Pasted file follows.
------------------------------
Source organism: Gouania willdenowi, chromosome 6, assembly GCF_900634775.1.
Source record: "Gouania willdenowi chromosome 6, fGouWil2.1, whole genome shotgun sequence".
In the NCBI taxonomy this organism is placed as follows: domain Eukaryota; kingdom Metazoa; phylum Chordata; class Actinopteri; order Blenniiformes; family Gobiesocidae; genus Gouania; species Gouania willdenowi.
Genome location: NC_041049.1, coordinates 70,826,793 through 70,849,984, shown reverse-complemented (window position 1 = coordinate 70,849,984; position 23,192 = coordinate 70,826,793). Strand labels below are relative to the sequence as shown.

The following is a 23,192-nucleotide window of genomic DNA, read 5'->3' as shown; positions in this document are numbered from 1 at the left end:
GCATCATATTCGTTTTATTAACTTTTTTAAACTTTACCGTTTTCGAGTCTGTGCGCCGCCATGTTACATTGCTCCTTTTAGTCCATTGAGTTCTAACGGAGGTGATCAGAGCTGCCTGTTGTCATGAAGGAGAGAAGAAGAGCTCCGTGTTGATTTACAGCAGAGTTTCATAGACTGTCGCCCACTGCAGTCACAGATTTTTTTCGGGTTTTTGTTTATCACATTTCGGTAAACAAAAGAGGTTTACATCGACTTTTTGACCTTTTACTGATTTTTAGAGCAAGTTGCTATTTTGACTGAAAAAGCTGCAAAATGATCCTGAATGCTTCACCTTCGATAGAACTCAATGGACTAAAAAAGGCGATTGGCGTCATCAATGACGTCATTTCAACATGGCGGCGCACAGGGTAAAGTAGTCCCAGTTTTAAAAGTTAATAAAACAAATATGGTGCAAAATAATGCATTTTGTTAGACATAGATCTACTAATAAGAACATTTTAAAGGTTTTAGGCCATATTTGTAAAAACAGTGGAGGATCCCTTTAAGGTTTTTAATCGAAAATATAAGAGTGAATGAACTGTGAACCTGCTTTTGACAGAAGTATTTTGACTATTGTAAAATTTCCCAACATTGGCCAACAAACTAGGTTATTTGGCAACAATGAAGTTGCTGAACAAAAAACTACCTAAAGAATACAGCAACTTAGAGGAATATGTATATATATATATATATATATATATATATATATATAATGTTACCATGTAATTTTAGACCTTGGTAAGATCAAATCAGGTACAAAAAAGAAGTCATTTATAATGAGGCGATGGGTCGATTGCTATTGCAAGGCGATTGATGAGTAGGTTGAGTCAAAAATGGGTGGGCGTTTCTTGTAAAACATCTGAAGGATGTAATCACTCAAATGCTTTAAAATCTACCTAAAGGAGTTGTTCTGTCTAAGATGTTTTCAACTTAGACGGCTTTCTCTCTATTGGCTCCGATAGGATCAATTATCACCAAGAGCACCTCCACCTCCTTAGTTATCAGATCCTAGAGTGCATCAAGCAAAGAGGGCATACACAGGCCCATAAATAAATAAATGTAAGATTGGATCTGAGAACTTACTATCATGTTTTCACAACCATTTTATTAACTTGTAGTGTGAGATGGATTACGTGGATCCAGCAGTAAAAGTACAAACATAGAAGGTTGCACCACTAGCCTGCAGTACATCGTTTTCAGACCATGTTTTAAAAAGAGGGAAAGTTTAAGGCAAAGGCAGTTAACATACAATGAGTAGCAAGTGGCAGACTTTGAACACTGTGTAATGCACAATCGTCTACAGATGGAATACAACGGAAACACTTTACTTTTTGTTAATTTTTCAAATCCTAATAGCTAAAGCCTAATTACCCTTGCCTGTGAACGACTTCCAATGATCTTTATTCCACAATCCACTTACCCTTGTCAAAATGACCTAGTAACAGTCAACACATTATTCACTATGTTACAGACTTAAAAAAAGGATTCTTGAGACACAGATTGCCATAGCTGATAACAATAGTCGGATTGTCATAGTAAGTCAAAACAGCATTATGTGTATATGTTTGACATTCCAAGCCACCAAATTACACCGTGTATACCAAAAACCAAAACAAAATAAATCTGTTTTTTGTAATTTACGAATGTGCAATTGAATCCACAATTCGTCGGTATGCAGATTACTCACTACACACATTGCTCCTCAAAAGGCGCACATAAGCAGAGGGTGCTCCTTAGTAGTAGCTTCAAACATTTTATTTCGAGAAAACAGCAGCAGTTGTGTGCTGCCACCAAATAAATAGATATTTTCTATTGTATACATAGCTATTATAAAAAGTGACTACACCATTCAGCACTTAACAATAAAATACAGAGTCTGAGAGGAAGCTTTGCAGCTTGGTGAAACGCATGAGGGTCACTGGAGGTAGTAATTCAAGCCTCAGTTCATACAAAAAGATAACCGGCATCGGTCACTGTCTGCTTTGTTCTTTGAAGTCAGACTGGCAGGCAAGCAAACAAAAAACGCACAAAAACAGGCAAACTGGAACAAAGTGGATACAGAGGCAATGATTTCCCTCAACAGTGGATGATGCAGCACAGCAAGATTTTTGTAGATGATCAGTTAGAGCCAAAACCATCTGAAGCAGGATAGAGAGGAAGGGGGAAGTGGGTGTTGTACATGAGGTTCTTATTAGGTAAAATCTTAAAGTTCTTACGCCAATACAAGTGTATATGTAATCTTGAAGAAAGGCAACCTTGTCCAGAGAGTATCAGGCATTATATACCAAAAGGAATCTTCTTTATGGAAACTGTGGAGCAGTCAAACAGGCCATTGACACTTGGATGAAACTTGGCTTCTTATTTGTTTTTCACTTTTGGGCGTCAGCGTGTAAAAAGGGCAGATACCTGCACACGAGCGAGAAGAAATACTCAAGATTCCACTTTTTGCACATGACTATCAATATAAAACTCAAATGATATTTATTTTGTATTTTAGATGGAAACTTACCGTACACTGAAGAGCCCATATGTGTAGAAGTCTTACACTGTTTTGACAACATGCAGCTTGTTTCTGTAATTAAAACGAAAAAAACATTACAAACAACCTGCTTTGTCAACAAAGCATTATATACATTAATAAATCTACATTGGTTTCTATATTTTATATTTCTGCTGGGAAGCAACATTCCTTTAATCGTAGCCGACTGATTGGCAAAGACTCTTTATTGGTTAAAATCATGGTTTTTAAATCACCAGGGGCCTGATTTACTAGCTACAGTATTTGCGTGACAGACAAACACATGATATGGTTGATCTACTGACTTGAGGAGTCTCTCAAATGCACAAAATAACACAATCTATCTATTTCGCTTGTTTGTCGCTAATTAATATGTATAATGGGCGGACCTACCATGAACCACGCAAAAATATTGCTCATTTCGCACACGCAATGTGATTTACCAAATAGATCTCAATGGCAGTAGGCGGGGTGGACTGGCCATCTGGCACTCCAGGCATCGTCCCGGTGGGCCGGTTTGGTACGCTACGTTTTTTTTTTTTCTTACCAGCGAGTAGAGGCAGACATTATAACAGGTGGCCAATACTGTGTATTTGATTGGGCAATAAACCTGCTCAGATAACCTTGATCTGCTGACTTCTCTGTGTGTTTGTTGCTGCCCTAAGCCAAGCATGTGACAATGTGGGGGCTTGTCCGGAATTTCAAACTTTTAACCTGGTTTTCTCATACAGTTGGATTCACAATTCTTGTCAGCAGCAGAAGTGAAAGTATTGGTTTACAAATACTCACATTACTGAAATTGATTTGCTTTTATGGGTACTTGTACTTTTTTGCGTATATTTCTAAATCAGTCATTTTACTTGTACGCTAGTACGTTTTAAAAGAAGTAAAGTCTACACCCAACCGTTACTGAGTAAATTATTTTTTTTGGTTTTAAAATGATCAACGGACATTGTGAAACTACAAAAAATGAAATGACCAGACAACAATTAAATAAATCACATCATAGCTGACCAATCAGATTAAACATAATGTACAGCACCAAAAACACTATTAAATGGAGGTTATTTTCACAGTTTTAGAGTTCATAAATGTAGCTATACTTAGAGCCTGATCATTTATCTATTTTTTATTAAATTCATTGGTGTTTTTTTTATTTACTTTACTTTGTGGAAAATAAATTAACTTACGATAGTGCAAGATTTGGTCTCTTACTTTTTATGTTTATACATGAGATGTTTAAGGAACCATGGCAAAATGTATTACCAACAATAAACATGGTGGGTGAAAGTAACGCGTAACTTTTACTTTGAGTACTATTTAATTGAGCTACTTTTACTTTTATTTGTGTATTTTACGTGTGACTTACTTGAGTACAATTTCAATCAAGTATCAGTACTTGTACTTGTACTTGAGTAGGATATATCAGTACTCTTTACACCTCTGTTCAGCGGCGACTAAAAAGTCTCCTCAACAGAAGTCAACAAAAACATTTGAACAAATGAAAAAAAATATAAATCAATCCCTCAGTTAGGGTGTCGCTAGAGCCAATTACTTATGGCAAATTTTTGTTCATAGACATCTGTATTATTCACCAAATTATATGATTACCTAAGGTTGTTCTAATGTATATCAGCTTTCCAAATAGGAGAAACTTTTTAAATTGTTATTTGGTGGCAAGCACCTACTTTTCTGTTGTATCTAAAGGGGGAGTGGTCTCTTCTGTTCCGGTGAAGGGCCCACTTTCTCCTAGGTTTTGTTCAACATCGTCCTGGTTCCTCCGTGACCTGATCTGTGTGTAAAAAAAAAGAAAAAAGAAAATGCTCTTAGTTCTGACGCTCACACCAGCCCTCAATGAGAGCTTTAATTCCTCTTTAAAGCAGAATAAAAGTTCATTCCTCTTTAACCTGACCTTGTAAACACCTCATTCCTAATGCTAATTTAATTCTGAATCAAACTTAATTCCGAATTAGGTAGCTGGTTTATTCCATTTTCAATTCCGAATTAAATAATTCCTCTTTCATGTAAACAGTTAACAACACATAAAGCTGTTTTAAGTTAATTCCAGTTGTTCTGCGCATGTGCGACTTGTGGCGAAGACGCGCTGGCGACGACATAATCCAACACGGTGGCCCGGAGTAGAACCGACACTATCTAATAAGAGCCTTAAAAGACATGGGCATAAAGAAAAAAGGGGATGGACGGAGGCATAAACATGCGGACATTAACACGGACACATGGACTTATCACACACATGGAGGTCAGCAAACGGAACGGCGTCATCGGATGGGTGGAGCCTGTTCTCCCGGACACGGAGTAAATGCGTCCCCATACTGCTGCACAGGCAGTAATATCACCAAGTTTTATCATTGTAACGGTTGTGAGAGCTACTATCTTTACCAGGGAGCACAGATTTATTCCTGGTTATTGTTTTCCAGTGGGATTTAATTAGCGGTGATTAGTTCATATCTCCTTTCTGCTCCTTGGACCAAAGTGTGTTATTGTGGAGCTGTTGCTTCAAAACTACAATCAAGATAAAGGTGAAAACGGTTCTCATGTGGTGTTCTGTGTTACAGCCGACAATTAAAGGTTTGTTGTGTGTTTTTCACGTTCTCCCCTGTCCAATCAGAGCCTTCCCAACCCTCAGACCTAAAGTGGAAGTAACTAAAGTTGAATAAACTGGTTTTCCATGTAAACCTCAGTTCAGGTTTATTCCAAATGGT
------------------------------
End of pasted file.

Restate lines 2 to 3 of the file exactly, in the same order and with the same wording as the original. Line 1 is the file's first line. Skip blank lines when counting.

Source record: "Gouania willdenowi chromosome 6, fGouWil2.1, whole genome shotgun sequence".
In the NCBI taxonomy this organism is placed as follows: domain Eukaryota; kingdom Metazoa; phylum Chordata; class Actinopteri; order Blenniiformes; family Gobiesocidae; genus Gouania; species Gouania willdenowi.